I just dropped the price of
the permaculture playing cards
for a wee bit.

 

 

uses include:
- infecting brains with permaculture
- convincing folks that you are not crazy
- gift giving obligations
- stocking stuffer
- gambling distraction
- an hour or two of reading
- find the needle
- find the 26 hidden names

clickity-click-click

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Appalachian food forest  RSS feed

 
Greta Fields
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Has anyone tried creating a food forest in the Appalachian mountains? I live on the side of a mountain, and it is quite different gardening here than anywhere I ever ived.
 
Renate Howard
pollinator
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Location: zone 6b
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There are different biomes depending on if you're on acid or lime soil, and which direction you're facing but in general you can grow oaks, hickories, walnuts, and chestnuts well in the region, as well as brambles (blackberries, etc.). Apples, pears, etc. can do well also. I planted hazelnuts and they're thriving.

If your hillside garden is very steep then you'll probably want to terrace it and maybe look into the keyline information for catching and directing water so it doesn't just run off.

I was recently climbing the Pinnacle at Berea and was amazed - at the top of the hill, which was just a giant rock formation, there was a lot of thick rich spongy humus from the trees eking out an existence in the crevices of the rocks. The climate is *very* conducive to trees and grass, and pretty much anything green.

In Foxfire when you read through the history of people living in Appalachia, they used the trees a lot - sourwood honey, ran pigs in the woods, etc. They also grew cushaw squash and pole beans a LOT.

Conserving the soil from being carried away in heavy rains is a big consideration. Finding level and making paths, etc. level as much as possible is important because anywhere the grass is worn away will become a stream and carry soil away on you. Putting large branches across downhill sloping paths helps slow the flow but you can still get soil loss (what I'm dealing with here).
 
Greta Fields
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I posted a reply but it does not show up. I tried to send you photos.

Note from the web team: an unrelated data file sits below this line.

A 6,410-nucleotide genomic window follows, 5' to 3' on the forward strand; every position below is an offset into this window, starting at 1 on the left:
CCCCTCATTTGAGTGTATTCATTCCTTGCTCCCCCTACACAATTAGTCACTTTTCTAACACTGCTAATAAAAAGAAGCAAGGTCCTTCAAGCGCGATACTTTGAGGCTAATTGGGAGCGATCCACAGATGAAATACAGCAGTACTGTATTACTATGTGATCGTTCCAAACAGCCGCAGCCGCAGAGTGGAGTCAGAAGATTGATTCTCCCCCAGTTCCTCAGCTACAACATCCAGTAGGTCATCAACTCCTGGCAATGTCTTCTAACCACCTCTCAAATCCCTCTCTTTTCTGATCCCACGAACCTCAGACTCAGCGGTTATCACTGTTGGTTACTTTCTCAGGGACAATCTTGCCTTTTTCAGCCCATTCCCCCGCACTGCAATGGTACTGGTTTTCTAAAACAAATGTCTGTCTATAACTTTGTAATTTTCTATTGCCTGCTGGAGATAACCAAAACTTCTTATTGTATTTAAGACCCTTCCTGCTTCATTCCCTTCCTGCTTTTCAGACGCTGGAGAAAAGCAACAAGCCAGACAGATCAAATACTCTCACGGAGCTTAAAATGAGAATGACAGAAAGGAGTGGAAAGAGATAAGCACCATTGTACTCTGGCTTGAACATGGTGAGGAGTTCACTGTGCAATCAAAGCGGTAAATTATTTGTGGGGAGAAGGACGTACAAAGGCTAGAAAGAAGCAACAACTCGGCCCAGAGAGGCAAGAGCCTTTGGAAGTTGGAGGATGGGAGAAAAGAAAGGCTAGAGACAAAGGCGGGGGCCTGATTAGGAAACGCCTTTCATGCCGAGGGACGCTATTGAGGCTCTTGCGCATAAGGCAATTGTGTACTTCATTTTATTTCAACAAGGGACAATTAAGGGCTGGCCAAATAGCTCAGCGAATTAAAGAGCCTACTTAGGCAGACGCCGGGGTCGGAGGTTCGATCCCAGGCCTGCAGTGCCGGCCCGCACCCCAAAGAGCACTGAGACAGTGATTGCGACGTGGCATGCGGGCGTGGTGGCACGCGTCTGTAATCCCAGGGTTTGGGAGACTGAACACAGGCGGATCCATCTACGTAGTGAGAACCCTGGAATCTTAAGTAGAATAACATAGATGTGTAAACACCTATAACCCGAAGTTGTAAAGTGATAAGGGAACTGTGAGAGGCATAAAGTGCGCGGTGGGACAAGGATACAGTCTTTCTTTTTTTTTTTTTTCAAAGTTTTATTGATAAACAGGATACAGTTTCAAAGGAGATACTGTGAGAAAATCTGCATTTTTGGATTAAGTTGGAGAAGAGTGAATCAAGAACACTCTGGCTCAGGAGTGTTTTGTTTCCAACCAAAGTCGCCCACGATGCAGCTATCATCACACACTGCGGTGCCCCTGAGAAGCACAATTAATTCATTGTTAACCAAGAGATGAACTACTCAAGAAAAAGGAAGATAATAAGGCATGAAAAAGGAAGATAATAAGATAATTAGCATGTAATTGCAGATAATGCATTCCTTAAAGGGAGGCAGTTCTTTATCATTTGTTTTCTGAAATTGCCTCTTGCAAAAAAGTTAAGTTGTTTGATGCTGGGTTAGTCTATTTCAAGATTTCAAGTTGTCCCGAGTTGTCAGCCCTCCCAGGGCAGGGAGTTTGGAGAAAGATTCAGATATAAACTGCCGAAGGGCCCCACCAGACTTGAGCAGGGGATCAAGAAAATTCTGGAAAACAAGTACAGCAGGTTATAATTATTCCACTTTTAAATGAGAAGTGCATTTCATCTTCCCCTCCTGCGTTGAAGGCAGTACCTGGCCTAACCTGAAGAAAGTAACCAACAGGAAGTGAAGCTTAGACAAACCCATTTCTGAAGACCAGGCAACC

I have seen the keyline videos on YouTube, and I agree with what these people are doing. I just watched the video by the soil scientists about controlling water absorption in soil too.
In order to get humus to add to my gardens, I have piled up rotting logs and branches and leaves right in the woods, to make a "humus compost pile". I get as much humus per year this way as a bale of peatmoss. [I don't like stealing Ireland's peat anyway.]
Actually, I have started most plants that you mention. I have an orchard, and yes, pears do well. My cherries and apples are also doing well, but not peaches. I may move the peaches to a pond, since I have seen peach trees hanging over creeks that were loaded. I assume the water kept the trees warm.
I have a walnut tree with nothing but raspberries running around under it. I clipped the runners and pruned the canes, and got about 16 cups of berries the first June. This year, I added horse manure to them and mulched them in winter, and they look real good now
I have also found that hazelnuts thrive here. I had to add Spanish and Turkish types to get the American hazelnuts to pollinate, however. My nuts are too small though.
I just ordered persimmon and Shellbark Hickory and one Bush Cherry from Burgess Seed, a cheap company selling leftovers from other companies. I will also order trees from the state Forestry Division farm at West Liberty, Ky. For $20, you can get a LOT of Shellbark Hickory. I could LIVE on Shellbark Hickory.
I want topurchase some of the hybrid chestnut trees, and it costs $40 to join the American Chestnut Assn. to get those trees.
Regards the cliffs on the Pinnacle: A lot of cliffs are sandstone too, and sandstone absorbs water, which explains why trees grow on top of rocks. the Indians discovered they could find water in a desert by finding sandstone cliffs, which would have a "seep" at the bottom!
So, you must live in Berea, Ky? I heard about all the communities and seed saving going on around there, and Trish's playwriting group. Several Berea students have been here, and Nathan Hall moved back here after Berea. I can't think the other girl's name.
I am down in the southeast, near Whitesburg, and on Pine Mountain. I have a giant watershed all to myself, and it has everything in it almost. I just need to add to the existing biodiversity. There's even rare animals and mountain lions and elk.